The Las Vegas Raiders face a tough test in Week 1 against the Los Angeles Chargers, especially in the trenches. Joey Bosa and Khalil Mack are expected to become a premier pass rush duo for the Chargers this season, but the Raiders have will have a good counter on Sunday in left tackle, Kolton Miller.
Miller was excellent against the Bolts last season, logging overall PFF grades of 74.5 and 78.3 in the two matchups. He allowed just two pressures — both QB hurries — on 87 combined snaps in pass protection. While his marks as a run blocker weren’t as impressive, he still finished with an above-average 63.0 grade in Week 4 and a strong 74.0 in the final game of the regular season.
Las Vegas is going to need Miller to replicate those efforts to move the ball down the field this time around, so what reps can he build on from last season to help the team win on Sunday?
Our first clip comes against the aforementioned Bosa in pass protection. With Bosa playing from a wide alignment, Miller has the difficult task of covering a lot of ground laterally and vertically without oversetting to open up an inside rushing lane. But the offensive tackle does a great job with his pacing on his first few steps to beat the pass rusher to the spot.
Bosa then counters by turning speed to power and trying to go through Miller’s chest, but watch Miller’s outside hand at the point of contact. He catches Bosa’s wrist, allowing him to take the rusher’s outside hand off of him which simultaneously, diminishes Bosa’s power and prevents Bosa from being able to use that arm to work a counter move. That gives Derek Carr plenty of time and space to get rid of the ball in rhythm and make an accurate throw. Side note, Hunter Renfrow is going to want this play back.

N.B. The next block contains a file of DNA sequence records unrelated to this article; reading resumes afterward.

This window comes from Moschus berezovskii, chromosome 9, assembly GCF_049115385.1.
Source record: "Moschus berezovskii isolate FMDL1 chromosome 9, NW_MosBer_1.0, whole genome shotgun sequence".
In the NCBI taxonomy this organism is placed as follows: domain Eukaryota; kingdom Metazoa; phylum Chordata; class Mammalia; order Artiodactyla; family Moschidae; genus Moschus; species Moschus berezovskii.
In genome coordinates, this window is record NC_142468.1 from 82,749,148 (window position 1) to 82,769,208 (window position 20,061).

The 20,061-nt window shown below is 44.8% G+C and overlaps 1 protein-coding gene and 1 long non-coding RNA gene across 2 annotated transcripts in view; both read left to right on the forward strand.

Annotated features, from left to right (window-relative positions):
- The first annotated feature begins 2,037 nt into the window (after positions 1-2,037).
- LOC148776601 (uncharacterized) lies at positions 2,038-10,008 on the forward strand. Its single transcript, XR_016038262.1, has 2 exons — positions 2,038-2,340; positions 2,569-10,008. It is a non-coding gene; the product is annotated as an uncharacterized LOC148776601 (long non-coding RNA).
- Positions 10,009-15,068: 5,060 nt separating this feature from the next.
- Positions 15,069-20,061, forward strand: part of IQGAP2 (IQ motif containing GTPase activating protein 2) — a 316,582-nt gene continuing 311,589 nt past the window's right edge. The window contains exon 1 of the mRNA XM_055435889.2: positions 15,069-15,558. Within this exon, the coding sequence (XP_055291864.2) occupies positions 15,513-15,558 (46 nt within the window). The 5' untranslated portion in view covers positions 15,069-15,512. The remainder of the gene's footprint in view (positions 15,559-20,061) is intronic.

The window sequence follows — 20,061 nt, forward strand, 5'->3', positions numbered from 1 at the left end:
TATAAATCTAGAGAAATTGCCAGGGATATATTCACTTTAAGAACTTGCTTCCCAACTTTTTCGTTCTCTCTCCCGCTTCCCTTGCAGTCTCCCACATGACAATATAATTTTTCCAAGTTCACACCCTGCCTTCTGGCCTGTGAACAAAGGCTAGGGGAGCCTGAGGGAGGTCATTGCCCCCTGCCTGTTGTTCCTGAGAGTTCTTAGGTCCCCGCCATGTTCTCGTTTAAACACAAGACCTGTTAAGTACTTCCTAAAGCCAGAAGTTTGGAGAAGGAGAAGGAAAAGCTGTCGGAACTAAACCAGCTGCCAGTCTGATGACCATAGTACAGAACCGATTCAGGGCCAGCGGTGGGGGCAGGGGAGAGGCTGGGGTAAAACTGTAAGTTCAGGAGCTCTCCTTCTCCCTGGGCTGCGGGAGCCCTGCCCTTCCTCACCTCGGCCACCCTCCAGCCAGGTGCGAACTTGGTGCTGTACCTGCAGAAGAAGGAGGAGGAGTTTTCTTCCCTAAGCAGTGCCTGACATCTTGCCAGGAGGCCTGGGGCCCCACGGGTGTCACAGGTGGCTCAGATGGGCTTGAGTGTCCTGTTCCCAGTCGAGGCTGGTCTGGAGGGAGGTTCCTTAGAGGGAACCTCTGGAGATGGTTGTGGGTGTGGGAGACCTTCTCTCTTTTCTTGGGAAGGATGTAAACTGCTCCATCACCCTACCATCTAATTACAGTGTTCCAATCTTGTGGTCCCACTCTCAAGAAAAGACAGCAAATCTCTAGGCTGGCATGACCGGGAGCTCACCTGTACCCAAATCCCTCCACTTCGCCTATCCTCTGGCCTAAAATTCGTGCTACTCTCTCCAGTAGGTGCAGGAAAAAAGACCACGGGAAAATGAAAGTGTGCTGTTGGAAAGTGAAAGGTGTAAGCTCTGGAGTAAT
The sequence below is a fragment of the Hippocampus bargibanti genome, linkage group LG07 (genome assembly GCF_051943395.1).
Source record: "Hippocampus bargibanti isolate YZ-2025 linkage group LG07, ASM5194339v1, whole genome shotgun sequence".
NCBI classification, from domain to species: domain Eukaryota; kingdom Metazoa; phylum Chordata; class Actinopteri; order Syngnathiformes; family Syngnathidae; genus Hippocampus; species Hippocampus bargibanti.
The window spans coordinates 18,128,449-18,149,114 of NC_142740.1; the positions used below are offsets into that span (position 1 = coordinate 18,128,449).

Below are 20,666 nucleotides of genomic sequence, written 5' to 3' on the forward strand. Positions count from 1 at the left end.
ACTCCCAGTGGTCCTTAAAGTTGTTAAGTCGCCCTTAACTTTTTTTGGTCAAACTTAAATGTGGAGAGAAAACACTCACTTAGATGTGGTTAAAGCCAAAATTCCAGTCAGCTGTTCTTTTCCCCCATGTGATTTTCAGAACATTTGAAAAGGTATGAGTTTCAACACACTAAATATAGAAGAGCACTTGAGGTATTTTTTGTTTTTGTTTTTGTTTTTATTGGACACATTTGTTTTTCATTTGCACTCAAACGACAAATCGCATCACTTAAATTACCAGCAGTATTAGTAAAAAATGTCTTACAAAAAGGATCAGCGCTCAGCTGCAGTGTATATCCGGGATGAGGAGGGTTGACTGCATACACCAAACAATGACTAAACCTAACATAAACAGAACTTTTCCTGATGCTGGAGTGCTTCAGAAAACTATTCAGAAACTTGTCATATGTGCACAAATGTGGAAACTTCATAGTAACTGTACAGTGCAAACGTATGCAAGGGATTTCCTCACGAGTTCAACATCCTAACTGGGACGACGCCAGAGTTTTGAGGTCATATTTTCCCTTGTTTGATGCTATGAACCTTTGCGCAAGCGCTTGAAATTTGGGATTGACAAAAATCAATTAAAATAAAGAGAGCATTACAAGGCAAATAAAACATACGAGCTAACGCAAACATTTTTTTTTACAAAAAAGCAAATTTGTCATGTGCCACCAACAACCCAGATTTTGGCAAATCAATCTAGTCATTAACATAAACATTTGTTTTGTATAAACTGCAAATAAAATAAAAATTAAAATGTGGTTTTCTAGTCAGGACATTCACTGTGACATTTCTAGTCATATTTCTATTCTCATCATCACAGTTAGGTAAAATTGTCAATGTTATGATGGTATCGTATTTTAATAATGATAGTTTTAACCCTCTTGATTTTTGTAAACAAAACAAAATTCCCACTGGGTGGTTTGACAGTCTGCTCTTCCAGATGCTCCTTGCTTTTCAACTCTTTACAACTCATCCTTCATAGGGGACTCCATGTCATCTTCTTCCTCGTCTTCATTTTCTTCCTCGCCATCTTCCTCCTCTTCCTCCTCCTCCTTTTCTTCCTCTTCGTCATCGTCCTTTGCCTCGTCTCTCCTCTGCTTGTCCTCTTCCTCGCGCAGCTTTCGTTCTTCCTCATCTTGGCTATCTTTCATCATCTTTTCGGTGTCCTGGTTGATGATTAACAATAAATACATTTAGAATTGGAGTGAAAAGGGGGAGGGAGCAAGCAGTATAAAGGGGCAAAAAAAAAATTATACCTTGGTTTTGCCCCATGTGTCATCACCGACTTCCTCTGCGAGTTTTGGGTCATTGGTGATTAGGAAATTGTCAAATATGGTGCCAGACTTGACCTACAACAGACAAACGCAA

One aspect of this rep that Miller can improve on, is he can do a better job of dropping his hips to anchor and keep his feet in the ground. That will give Carr even more time and space to make the throw.
The next play is similar to the last one with Bosa playing the same wide nine technique. However, this time he’s going to try and win on the inside instead of using instead of trying to go through Miller’s chest.
You can tell Bosa was worried about getting his outside arm pinned down like last time as he pulls it away right before contact, which shows how much of an impact Miller’s technique had on Bosa’s pass rush plan. Instead, he tries to work an inside stick move but the tackle’s footwork is perfect to stay in front of the rusher. Also, notice how Miller maintains a wide base throughout the rep. That makes it easier for him to change direction and defend against a bull rush if Bosa tries to counter with power.
Also, much better from Renfrow!
This time the Chargers line Bosa across from Miller but try to use an E/T stunt to generate some pressure since just a straight rush wasn’t working.